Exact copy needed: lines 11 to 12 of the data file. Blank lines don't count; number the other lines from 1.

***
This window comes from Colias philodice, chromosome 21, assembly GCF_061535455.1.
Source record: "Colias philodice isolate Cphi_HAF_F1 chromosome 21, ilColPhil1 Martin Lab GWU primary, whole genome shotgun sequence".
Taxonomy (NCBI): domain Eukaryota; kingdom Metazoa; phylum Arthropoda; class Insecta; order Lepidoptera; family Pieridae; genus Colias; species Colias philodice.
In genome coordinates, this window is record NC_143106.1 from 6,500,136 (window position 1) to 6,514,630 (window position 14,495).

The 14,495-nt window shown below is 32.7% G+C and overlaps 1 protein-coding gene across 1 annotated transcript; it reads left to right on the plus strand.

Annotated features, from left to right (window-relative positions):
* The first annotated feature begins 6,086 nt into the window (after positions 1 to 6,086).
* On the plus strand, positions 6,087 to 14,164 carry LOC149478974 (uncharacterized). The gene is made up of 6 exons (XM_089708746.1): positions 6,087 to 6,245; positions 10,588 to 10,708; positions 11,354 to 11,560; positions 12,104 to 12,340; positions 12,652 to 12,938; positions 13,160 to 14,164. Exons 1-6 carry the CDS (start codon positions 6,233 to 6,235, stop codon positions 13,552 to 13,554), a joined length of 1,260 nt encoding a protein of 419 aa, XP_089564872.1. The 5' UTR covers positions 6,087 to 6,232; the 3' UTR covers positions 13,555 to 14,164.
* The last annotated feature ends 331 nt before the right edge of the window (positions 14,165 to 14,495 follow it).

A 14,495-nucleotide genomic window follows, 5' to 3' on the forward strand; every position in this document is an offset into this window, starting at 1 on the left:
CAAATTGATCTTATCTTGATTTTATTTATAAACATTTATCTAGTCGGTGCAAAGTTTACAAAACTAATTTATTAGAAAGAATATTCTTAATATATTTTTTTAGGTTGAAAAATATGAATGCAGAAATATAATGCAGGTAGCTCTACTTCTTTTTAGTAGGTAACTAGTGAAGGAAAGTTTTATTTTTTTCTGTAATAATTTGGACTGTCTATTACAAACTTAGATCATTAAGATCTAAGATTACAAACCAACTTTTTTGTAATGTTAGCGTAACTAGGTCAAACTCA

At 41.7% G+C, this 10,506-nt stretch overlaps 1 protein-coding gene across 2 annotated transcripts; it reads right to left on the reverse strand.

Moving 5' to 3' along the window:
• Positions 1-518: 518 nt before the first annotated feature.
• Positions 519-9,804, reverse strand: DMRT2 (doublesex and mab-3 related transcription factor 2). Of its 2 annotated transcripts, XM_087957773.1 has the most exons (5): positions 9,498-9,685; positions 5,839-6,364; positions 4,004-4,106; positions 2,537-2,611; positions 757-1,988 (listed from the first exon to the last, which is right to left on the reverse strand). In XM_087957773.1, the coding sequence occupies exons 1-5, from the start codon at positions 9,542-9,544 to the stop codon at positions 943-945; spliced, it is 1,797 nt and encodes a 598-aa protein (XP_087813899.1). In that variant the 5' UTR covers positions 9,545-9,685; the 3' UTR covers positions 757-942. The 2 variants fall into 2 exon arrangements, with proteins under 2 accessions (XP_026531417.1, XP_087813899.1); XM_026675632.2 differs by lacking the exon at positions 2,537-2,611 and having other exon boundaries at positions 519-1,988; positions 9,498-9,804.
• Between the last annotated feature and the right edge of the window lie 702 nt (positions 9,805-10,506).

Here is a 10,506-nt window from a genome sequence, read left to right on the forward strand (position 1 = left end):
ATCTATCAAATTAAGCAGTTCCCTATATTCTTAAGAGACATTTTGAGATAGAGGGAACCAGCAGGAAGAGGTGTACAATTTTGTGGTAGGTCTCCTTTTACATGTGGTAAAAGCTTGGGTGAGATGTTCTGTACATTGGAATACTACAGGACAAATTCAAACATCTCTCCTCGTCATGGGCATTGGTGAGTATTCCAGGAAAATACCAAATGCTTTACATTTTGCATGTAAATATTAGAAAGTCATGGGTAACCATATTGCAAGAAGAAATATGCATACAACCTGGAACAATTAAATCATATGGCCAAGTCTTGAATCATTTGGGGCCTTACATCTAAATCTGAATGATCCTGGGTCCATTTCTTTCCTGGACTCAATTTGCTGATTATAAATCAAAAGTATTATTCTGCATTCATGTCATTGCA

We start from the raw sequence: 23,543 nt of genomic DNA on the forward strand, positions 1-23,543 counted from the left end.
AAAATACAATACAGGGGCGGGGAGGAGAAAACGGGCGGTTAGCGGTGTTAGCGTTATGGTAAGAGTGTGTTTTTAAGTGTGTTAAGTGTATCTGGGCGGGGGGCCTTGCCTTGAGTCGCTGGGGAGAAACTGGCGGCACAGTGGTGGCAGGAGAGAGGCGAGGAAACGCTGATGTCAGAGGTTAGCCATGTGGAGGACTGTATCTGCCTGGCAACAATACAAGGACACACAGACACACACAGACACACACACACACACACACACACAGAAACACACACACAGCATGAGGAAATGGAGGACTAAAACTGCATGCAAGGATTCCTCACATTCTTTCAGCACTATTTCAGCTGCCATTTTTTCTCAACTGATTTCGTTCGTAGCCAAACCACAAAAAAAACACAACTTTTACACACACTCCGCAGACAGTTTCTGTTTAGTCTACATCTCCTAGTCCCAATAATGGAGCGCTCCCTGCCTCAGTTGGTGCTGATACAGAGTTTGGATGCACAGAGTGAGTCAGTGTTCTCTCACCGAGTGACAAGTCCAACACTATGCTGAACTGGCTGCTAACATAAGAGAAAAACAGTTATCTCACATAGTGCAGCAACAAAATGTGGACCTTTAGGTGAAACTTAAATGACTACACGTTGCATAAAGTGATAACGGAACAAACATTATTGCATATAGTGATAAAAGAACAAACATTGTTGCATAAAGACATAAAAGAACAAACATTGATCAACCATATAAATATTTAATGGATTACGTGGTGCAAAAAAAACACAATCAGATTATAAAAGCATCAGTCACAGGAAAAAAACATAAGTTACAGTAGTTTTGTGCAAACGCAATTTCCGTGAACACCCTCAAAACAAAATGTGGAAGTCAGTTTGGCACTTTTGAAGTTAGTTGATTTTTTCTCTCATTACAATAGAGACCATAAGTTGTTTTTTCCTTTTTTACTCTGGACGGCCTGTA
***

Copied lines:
CAAATTGATCTTATCTTGATTTTATTTATAAACATTTATCTAGTCGGTGCAAAGTTTACAAAACTAATTTATTAGAAAGAATATTCTTAATATATTTTTTTAGGTTGAAAAATATGAATGCAGAAATATAATGCAGGTAGCTCTACTTCTTTTTAGTAGGTAACTAGTGAAGGAAAGTTTTATTTTTTTCTGTAATAATTTGGACTGTCTATTACAAACTTAGATCATTAAGATCTAAGATTACAAACCAACTTTTTTGTAATGTTAGCGTAACTAGGTCAAACTCA

At 41.7% G+C, this 10,506-nt stretch overlaps 1 protein-coding gene across 2 annotated transcripts; it reads right to left on the reverse strand.